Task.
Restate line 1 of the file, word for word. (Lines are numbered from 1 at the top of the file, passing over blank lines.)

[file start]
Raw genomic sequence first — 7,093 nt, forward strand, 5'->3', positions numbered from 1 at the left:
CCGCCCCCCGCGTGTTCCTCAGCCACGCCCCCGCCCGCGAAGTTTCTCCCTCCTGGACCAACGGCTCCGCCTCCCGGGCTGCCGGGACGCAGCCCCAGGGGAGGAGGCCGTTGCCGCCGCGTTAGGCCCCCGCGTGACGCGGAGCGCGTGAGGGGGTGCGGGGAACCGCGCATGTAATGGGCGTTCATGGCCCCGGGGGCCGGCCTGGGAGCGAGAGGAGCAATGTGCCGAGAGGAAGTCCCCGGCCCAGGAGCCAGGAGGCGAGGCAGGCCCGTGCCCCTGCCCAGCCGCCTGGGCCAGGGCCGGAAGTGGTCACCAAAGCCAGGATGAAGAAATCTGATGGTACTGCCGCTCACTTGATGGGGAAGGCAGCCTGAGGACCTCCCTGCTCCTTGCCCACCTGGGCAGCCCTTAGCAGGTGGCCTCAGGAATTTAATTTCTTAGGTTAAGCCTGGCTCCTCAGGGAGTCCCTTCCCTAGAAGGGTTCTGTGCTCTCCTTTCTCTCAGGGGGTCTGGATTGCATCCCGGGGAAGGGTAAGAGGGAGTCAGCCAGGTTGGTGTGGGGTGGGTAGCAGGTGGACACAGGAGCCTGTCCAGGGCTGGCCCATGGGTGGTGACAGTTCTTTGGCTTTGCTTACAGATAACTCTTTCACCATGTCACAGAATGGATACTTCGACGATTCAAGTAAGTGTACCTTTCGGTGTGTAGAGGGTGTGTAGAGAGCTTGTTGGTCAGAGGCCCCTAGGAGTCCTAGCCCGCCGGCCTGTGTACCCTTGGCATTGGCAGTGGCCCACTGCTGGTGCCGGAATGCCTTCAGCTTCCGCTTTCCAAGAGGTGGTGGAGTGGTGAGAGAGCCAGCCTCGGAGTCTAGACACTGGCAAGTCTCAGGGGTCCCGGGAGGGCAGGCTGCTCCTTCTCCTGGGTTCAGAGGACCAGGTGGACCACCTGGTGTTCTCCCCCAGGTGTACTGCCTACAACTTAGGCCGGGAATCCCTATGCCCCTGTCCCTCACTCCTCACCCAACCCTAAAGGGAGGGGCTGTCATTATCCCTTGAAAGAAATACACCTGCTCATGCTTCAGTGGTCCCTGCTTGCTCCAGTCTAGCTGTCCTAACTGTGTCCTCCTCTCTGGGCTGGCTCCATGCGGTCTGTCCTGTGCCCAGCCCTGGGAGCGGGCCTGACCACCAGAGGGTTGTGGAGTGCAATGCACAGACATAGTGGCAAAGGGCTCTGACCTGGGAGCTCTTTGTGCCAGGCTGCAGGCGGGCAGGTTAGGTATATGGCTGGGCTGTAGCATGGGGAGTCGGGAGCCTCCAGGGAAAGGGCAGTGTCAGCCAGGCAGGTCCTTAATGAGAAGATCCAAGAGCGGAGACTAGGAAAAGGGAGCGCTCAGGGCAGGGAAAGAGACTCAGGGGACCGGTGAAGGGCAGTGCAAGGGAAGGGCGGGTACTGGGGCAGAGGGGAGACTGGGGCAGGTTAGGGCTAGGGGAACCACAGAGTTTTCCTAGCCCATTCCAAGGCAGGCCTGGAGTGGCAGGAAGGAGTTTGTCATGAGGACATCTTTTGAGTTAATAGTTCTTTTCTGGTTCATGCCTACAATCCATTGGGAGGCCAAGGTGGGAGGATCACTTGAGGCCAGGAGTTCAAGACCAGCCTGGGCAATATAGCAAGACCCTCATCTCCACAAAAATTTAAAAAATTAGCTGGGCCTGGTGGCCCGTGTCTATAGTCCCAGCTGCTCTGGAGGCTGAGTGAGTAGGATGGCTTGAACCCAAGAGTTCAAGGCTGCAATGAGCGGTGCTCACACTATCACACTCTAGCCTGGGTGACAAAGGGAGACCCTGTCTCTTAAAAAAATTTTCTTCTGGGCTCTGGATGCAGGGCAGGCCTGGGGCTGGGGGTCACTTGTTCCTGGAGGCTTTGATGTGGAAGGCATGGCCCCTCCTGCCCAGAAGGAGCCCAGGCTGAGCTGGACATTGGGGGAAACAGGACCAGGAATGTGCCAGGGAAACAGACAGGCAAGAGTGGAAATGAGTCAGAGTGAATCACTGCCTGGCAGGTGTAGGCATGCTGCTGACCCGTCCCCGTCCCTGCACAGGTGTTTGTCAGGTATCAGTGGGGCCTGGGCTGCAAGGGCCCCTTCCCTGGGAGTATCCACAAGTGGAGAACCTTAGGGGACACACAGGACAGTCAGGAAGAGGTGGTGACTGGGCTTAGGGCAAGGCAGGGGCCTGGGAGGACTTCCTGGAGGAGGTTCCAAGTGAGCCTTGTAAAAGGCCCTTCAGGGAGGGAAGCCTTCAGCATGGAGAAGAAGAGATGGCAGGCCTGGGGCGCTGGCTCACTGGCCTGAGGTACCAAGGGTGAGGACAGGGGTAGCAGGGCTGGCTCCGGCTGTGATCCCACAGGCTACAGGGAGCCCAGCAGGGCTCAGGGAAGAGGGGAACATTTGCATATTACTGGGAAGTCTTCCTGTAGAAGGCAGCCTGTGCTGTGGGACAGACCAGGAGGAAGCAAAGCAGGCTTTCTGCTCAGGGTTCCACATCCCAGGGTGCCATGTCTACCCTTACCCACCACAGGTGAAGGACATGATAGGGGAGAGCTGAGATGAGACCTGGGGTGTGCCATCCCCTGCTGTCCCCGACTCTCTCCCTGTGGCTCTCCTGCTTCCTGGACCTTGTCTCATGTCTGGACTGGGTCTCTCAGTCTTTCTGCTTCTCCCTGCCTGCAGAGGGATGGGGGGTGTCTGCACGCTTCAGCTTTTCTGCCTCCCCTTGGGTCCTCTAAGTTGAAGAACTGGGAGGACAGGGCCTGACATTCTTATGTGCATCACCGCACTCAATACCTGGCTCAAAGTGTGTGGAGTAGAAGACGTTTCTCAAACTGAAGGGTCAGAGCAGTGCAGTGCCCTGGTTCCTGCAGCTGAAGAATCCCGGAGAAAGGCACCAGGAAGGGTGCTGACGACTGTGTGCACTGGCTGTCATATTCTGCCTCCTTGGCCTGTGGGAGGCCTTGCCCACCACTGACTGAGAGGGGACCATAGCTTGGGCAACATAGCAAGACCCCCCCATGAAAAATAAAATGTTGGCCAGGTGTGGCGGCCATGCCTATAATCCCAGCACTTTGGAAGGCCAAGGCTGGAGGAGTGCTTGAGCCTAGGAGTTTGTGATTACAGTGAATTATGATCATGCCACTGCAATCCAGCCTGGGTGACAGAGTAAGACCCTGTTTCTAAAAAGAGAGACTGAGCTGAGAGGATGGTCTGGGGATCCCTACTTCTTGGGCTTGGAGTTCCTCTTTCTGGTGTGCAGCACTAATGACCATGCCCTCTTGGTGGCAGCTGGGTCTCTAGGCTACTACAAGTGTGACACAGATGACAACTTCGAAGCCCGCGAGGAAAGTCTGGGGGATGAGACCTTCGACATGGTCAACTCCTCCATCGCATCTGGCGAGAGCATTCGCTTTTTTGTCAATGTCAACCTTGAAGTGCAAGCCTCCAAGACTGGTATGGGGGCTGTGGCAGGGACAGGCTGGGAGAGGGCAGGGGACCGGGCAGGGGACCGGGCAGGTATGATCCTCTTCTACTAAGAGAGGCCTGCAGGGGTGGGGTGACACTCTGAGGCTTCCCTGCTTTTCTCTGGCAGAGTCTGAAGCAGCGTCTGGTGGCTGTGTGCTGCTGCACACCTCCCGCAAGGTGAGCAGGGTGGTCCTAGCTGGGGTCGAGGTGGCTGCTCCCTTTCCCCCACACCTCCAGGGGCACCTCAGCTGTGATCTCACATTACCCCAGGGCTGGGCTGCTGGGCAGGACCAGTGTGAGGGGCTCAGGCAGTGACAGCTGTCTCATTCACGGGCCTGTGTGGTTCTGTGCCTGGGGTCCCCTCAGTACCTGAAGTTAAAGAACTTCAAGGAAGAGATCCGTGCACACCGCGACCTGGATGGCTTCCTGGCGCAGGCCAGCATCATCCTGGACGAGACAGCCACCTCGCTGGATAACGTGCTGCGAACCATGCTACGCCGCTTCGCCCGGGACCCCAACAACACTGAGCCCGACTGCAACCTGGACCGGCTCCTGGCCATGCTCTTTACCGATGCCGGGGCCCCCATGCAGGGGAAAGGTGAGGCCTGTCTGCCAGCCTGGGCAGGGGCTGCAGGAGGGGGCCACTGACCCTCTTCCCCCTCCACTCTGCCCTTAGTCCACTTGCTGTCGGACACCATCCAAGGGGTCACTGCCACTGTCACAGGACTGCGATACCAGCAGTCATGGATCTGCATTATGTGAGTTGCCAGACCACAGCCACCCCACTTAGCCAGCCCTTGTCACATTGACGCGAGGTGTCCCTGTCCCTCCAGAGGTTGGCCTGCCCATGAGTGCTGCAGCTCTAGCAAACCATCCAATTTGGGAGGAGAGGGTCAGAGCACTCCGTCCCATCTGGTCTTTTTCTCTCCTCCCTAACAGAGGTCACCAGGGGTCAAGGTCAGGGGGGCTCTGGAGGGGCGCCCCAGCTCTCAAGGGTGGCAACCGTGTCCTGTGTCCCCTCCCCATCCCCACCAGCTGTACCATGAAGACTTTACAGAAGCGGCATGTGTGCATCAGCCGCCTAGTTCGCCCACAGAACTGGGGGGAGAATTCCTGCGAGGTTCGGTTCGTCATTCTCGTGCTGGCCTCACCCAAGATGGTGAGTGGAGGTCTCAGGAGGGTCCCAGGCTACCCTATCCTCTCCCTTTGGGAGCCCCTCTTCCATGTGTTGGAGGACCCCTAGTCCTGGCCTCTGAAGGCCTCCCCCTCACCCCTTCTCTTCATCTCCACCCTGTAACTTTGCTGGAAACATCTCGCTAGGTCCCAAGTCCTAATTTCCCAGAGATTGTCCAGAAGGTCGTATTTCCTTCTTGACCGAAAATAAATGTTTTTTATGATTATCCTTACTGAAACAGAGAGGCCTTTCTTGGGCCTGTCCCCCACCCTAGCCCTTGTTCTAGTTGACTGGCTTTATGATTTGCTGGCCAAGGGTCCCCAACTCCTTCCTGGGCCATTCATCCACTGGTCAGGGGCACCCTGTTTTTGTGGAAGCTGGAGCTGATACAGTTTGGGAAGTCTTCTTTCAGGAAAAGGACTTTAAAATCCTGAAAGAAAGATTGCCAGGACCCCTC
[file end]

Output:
Raw genomic sequence first — 7,093 nt, forward strand, 5'->3', positions numbered from 1 at the left: